accidentally wire the ends of the same cable according to different configurations (except if one intends to create
an Ethernet crossover cable).

Use for T1 connectivity


In T1 service, the pairs 1 and 3 (T568A) are used, and the USOC-8 jack is wired as per spec RJ-48C. The Telco
termination jack is often wired to spec RJ-48X, which provides for a Transmit-to-Receive loopback when the plug is
withdrawn.

Vendor cables are often wired with Tip and Ring reversed—i.e. pins 1 and 2 reversed, or pins 4 and 5 reversed. This
has no effect on the signal quality of the T1 signal, which is fully differential, and uses the Alternate Mark Inversion
(AMI) signaling scheme.

Backwards compatibility
Because pair 1 connects to the center pins (4 and 5) of the 8P8C connector in both T568A and T568B, both
standards are compatible with the first line of RJ11, RJ14, RJ25, and RJ61 connectors that all have the first pair in
the center pins of these connectors.

If the second line of an RJ14, RJ25 or RJ61 plug is used, it connects to pair 2 (orange/white) of jacks wired to
T568A but to pair 3 (green/white) in jacks wired to T568B. This makes T568B potentially confusing in telephone
applications.

Because of different pin pairings, the RJ25 and RJ61 plugs cannot pick up lines 3 or 4 from either T568A or T568B
without splitting pairs. This would most likely result in unacceptable levels of hum, crosstalk and noise.

Theory
The original idea in wiring modular connectors, which you see exemplified in the registered jacks, was that the first
pair would go in the center positions, the next pair on the next outermost ones, and so on. Also, signal shielding
would be optimized by alternating the "live" and "earthy" pins of each pair. As you can see, the TIA/EIA-568-B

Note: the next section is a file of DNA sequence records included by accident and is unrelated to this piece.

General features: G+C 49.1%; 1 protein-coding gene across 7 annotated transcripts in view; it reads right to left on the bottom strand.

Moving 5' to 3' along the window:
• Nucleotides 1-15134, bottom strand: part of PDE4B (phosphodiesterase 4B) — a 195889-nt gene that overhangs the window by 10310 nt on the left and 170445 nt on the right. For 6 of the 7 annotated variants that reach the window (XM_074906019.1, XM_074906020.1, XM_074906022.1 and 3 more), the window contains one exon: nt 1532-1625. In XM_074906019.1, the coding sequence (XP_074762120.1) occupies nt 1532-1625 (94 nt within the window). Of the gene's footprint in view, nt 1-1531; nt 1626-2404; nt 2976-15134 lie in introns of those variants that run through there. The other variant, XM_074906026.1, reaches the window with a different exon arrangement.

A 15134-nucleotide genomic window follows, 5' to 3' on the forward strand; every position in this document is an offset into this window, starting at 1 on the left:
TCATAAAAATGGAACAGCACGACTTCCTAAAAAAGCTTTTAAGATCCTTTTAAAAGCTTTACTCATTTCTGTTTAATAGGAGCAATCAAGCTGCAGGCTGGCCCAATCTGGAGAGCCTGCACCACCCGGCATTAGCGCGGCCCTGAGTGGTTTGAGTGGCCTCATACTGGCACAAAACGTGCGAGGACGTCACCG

terminations vary a little bit from this concept. That's because on the 8 position connector, this results in a pinout in
which the outermost pair are too far apart to meet the electrical requirements of high-speed LAN protocols.

Category TIA/EIA Standard Description


Cat 1 None POTS, ISDN and doorbell wiring
Cat 2 None 4 Mbps token ring networks
Cat 3 TIA/EIA 568-B 10 Mbps Ethernet - frequency up to 16MHz
Cat 4 None 16 Mbps token ring networks - frequency up to 20MHz
100 Mbps Ethernet - frequency up to 100 MHz
Cat 5 None
Not suitable for GigE (1000BaseT)
Cat 5e TIA/EIA 568-B 100 Mbps & GigE Ethernet - frequency up to 100 MHz
Cat 6 TIA/EIA 568-B 2x Performance of Cat 5 & 5e - frequency up to 250 MHz
Cat 6a None Future specification for 10Gbps application
Cat 7 ISO/IEC 11801 Class F Designed for transmission at frequencies up to 600 MHz

7 |DIOMEDES Maghuyop BACALA JR.


Technical Specifications

Figure 1.0 shows how the TIA/EIA 568A standard is to be terminated. Note the position of the green/white
green and the orange/white orange pairs.

In figure 1.1 you can see the TIA/EIA 568B standard. Once again note the position of the green/white
green and orange/white orange pairs.

Figure 1.2 clearly shows the large difference between this and the other two standards. Note how the
pairs are nested inside each other.

8 |DIOMEDES Maghuyop BACALA JR.


(TOP)Crossover cable ends;(BELOW) 8P8C modular crossover adapter

9 |DIOMEDES Maghuyop BACALA JR.